Cesarino Romano

Cesarino Romano (1924 – 2008)

Cesarino Romano (1924-2008) was an Italian paediatrician.

Romano’s clinical and research activity focused on cystic fibrosis, endocrine and metabolic pathologies.

In the last years of his professional activity, he helped develop the field of Emergency Pediatrics in Italy; establishing a Post-Graduate Course of Emergency Pediatrics and publishing the first text of Emergency Pediatrics in Italy, Pediatria d’urgenza.

Eponymously affiliated with Romano-Ward Syndrome which he described in 1963, independent of Irish paediatrician, Owen Conor Ward.

  • Born on July 5, 1924 in Voghera, Italy
  • 1952 – Graduated in Medicine, University of Pavia
  • 1957 – Directed the Section for the study of Cystic Fibrosis of the Pediatric Clinic
  • 1958 – Appointed Paediatrician, University of Genoa; directed the cardiology department; head of  Electrocardiography Laboratory and the Cardiology Section of the Pediatric Clinic
  • 1960 – Director of the Center for Social Pediatrics for Endocrine-Metabolic Diseases of the University of Genoa
  • 1963 – Described a new familial congenital arrhythmia; reported for the first time in the international medical literature – a new electrocardiographic sign present in hypothyroidism and hypercalcemia.
  • 1966 – Inspired and contributed to the establishment dell’Associazione Italiana per la Lotta contro la Fibrosi Cistica
  • 1972 – Appointed Professor of Paediatrics
  • 1985 – In collaboration with Afzelius and Gargani he described a new variant of primitive ciliary dyskinesia
  • 1976-1996 Director of Paediatric department, University of Genoa
  • Died on April 23, 2008

Medical Eponyms
Romano-Ward Syndrome (1963)

Congenital (autosomal dominant) long QT syndrome (LQTS). Unlike Jervell-Lange-Nielsen syndrome, there is no congenital hearing loss present. Multiple genetic mutations identified linked to cardiac potassium and beta-adrenergic channels.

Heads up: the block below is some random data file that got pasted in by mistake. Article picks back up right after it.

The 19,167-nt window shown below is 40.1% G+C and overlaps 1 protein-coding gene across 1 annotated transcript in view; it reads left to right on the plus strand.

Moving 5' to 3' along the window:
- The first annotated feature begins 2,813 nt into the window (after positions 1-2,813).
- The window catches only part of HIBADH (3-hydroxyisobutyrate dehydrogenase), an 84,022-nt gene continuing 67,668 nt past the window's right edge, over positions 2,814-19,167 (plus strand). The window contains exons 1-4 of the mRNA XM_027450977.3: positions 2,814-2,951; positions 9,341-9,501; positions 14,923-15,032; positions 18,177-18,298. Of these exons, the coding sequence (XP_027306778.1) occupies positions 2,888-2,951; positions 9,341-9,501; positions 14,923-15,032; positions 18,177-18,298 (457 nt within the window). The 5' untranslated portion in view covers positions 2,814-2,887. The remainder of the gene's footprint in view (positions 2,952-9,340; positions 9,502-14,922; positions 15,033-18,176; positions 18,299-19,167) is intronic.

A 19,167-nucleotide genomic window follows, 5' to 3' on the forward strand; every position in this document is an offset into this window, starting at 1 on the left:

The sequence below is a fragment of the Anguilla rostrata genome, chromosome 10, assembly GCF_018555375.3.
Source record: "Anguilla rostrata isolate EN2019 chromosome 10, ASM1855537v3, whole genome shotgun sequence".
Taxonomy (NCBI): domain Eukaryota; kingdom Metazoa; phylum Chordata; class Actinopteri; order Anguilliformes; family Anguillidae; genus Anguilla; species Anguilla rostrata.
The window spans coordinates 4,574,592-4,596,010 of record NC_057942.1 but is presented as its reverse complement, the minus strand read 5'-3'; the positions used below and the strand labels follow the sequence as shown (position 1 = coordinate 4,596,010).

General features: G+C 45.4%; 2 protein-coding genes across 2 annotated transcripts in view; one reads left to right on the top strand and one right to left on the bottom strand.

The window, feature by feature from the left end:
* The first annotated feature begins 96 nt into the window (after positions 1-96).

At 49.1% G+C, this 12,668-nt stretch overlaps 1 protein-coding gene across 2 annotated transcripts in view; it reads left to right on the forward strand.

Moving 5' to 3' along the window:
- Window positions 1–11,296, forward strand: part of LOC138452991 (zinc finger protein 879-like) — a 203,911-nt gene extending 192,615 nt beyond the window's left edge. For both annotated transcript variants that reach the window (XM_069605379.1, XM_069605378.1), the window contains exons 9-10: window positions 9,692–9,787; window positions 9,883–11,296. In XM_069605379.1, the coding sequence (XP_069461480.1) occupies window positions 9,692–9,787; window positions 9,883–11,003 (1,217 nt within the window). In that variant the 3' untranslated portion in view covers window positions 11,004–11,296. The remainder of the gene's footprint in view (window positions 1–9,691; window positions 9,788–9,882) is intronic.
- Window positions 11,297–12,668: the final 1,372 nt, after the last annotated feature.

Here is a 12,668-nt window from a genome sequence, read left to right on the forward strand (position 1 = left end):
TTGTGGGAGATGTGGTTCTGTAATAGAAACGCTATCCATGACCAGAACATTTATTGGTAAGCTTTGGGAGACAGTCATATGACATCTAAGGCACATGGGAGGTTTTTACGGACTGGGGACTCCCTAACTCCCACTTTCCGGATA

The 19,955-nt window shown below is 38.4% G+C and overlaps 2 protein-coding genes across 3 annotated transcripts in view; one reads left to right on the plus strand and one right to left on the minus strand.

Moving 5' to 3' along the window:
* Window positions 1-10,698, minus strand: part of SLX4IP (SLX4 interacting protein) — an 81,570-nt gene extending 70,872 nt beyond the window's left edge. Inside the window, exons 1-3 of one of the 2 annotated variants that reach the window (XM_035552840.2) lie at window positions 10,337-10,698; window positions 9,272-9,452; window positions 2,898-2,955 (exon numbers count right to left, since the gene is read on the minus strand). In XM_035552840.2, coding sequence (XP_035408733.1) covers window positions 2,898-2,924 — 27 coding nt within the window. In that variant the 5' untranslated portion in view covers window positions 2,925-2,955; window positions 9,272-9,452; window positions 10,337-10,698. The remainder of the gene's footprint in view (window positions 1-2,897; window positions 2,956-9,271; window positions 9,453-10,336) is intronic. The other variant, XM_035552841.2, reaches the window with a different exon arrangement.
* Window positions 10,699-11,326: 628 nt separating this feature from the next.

Independently described in 1963 by Cesarino Romano and by Irish paediatrician Owen Conor Ward (1923-2021). Both reported an autosomal dominant long-term QT syndrome, later known as Romano-Ward syndrome.

Romano described an inherited functional syncopal heart disorder with prolonged QT interval in a 3-month-old female patient (“Aritmie cardiache rare dell’eta’pediatrica”). During one syncopal attack, her ECG demonstrated VF. Between attacks, QT interval prolongation, broad diphasic T-waves and abnormal alternate complexes were repeatedly shown. Two brothers of his patient had exhibited the same symptoms and died suddenly, one at 44 days and one at 4 months of age.

Romano 1963 QT prolongation in 3 month old
QT interval in seconds in 3 month old with congenital cardiac arrhythmia. Romano 1963

In Romano’s case report in The Lancet, he identified the difference between this new condition and Jervell and Lange-Nielsen syndrome, and connects his findings with Owen Ward’s description of a similar case.

We pointed to the resemblance between our case and the syndrome of deaf-mutism, syncopal attacks, lengthening of the QT interval, and sudden death, but, as in Ward’s case, there was no evidence of deaf-mutism in our patient or in her family. The syndrome reported by us and by
Ward may be a distinct entity.

Romano, 1965


Romano and Ward are forever bound by their eponym but did they get on? The answer is yes! Ward recently speaking of Romano said ‘We remained good friends until his death’.

Major Publications



Eponymous terms


MB BCh BAO from Queens University, Belfast.

BA MA (Oxon) MBChB (Edin) FACEM FFSEM. Emergency physician, Sir Charles Gairdner Hospital.  Passion for rugby; medical history; medical education; and asynchronous learning #FOAMed evangelist. Co-founder and CTO of Life in the Fast lane | Eponyms | Books | Twitter |

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